There may be a more technical or regularly used term for this tip, but since I learned the principle through experience I will refer to it as "feeding the mend." This applies to the mend that is done post initial cast.

Picture yourself having just made a diagonal cast upstream to begin the drift. A second after the current grabs the line and begins hustling it down river is when most guys throw in a first mend. Once the line is straight in front of the angler or just a bit downriver from him is when the second mend is often placed. In both instances, a common problem we run into is that by mending the fly/indicator/line is pulled from it's prime landing spot. So how to fix this? Feed the mend.

It's a simple trick really, and maybe most people do it already, but I was slow to catch on. The idea is that as the line is pulled up and rolled over for the mend, you let some additional line out. It has to happen as the mend is occurring though, mid-mend if you will.  This will allow the mend to occur by taking line from you, rather than pulling the fly-tipped end back and out of the zone.  I usually let my line go as I mend so it can take as much as it needs.  The extra line you let out can quickly be recovered as the drift continues, allowing you to retain your hook-setablity.  Applying this simple little tip will let your nymph or dry or even swung streamer to stay in place far longer, which will result in more hookups. It takes practice, but is well worth the effort. Give it a try.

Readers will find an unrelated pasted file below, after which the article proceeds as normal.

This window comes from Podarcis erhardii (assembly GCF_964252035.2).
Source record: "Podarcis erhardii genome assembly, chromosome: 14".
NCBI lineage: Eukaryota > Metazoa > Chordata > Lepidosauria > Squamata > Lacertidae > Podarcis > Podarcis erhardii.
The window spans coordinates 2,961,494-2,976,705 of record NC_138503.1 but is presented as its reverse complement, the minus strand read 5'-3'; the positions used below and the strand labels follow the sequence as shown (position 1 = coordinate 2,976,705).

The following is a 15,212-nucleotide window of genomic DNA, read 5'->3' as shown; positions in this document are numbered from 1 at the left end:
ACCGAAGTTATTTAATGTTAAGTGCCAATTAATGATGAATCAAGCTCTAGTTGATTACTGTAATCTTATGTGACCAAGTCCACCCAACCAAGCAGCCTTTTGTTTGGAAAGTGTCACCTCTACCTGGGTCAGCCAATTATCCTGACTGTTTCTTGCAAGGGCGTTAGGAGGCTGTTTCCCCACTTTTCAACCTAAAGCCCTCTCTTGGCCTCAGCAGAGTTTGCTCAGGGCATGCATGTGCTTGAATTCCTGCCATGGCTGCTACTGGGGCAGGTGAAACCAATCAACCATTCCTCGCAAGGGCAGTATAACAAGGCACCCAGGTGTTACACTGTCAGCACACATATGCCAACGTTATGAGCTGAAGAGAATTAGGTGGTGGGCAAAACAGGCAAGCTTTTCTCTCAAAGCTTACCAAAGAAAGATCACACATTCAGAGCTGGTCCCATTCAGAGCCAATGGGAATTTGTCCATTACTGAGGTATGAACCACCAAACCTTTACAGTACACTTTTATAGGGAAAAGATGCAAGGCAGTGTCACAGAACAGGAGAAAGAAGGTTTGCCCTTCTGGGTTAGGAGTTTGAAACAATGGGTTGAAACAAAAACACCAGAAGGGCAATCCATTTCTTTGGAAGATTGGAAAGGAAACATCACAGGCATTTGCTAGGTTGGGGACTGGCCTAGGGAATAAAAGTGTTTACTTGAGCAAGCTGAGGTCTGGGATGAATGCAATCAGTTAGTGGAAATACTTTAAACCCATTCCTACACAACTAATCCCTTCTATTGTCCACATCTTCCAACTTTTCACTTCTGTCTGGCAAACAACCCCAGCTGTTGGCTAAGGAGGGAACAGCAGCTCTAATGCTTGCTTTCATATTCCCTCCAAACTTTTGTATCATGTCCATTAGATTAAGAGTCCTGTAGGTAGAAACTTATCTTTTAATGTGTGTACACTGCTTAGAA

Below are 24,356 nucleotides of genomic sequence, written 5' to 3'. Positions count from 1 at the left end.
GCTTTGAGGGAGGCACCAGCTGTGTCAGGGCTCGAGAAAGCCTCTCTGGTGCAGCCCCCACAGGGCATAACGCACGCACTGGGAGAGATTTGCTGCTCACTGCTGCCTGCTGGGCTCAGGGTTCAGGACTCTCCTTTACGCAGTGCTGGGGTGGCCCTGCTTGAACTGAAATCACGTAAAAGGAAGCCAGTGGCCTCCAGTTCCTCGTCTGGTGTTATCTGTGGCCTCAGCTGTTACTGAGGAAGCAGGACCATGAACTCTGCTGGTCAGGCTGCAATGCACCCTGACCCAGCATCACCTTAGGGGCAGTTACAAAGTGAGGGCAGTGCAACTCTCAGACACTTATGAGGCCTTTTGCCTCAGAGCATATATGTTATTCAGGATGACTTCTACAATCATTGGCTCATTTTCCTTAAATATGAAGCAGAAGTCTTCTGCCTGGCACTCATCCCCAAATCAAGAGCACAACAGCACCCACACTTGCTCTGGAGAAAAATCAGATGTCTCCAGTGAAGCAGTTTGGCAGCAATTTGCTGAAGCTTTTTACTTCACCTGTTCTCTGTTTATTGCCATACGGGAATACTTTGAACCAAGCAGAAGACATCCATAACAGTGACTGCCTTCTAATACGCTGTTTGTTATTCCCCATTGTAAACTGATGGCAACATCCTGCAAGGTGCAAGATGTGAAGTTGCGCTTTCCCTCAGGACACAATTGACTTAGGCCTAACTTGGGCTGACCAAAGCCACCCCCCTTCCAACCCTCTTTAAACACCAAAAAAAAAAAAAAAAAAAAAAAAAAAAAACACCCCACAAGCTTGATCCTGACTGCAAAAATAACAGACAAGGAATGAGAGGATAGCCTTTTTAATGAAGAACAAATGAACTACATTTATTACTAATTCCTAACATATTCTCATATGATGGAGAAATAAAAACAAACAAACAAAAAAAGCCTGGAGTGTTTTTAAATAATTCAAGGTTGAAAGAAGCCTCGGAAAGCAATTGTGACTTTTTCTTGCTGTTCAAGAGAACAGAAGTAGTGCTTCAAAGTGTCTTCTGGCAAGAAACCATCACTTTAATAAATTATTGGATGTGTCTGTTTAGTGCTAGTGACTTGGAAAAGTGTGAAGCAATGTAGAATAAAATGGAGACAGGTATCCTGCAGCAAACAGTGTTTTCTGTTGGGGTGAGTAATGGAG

Tuesday, March 8, 2016

It's easy to forget what it was like

The more time we spend dabbling in any given interest the more our interests shift. It's easy to forget our humble beginnings as our focus moves toward specializations. All sportsmen move through stages, though there are different interpretations on what these stages actually involve.  One thing most commentators agree on is that the first stages surround a simple idea of success. For an angler this means catching a fish, any size or species. The what and how don't matter all that much, as long as something is being caught. When young, I think most of our childhood is spent in the simple catching stages. Kids could care less about what is caught, just that there is catching going on. In fact I have come to believe that kids prefer catching multiple manageable-sized fish over many big ones. Too big of a fish and it turns into work.

"Youth cannot know how age thinks and feels. 
But old men are guilty if they forget what it was to be young...." 
Albus Dumbledore (OP37)

"The world will never starve from want of wonders, but only want of wonder." 
-G.K. Chesterton

As my children grow I find myself being reminded of the simple reality that joy is a result of gratitude, accompanied by a strong sense of discovery and creation. It really does not require much for a child to be happy. Love, attention, and something wholesome to do go a long way in a child's world. A handful of trout only help.